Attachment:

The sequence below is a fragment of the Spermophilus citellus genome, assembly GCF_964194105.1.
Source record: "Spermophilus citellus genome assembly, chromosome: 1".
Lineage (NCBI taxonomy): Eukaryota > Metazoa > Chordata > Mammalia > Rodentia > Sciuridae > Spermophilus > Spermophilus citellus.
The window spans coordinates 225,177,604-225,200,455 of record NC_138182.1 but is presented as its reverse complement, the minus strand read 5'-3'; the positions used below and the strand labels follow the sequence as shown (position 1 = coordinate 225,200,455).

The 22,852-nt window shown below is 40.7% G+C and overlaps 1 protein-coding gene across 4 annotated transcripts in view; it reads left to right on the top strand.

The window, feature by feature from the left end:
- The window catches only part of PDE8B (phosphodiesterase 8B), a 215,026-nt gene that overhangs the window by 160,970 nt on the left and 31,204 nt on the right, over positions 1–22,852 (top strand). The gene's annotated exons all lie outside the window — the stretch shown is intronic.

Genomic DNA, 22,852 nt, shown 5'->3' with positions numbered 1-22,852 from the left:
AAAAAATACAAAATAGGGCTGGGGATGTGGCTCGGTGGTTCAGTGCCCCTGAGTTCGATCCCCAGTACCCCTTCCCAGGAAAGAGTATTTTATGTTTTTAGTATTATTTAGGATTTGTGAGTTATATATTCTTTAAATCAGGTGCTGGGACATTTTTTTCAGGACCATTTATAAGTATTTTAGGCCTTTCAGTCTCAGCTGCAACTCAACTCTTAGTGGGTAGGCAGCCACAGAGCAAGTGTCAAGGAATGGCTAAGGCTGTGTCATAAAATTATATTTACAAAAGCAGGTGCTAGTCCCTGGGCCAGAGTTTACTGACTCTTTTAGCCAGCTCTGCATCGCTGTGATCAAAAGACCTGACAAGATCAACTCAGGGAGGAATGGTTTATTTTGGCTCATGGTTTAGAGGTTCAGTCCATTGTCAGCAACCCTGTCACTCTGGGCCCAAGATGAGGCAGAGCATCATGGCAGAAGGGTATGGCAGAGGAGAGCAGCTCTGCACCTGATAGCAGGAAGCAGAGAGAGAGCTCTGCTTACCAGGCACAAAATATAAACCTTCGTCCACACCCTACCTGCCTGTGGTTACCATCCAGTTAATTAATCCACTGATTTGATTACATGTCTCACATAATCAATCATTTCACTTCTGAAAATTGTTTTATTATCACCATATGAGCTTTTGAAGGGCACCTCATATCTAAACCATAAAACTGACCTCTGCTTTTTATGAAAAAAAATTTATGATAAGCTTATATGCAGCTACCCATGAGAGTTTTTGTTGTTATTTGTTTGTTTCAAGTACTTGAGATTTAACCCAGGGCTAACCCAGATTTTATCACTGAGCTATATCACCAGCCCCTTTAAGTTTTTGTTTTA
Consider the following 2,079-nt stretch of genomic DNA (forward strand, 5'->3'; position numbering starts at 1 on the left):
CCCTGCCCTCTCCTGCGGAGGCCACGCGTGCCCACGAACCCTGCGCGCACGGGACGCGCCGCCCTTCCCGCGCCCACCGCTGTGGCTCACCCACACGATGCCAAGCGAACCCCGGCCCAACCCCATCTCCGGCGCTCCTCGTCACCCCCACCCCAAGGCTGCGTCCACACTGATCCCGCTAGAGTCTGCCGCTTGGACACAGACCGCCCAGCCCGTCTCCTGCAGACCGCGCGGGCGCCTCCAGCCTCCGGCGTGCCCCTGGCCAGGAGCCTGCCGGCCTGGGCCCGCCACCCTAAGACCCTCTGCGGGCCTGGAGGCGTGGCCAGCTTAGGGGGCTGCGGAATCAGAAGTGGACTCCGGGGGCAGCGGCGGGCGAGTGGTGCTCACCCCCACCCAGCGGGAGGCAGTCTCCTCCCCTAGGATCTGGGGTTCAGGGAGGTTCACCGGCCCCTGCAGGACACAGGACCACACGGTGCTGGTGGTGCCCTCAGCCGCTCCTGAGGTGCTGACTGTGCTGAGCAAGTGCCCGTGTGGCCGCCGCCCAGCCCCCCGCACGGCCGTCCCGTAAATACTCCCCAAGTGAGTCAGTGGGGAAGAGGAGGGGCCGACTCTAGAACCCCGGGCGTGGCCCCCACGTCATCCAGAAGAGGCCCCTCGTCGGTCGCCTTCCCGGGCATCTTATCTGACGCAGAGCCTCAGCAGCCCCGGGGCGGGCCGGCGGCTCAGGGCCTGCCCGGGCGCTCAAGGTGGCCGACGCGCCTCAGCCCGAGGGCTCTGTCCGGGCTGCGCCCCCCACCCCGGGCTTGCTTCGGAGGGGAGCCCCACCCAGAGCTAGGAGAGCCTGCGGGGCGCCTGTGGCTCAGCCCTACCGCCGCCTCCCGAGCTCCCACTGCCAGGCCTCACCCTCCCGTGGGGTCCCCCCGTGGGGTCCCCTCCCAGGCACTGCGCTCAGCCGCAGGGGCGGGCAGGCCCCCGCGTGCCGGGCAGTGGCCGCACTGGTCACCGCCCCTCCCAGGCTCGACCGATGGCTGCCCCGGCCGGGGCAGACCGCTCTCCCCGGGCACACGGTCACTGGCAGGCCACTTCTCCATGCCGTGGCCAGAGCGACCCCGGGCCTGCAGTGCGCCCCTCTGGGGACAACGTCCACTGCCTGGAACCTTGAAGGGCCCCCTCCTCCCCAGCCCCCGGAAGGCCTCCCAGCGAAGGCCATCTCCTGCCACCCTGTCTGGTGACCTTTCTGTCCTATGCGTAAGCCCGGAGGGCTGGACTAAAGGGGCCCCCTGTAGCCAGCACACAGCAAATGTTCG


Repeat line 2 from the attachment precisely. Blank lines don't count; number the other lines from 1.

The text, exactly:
Source record: "Spermophilus citellus genome assembly, chromosome: 1".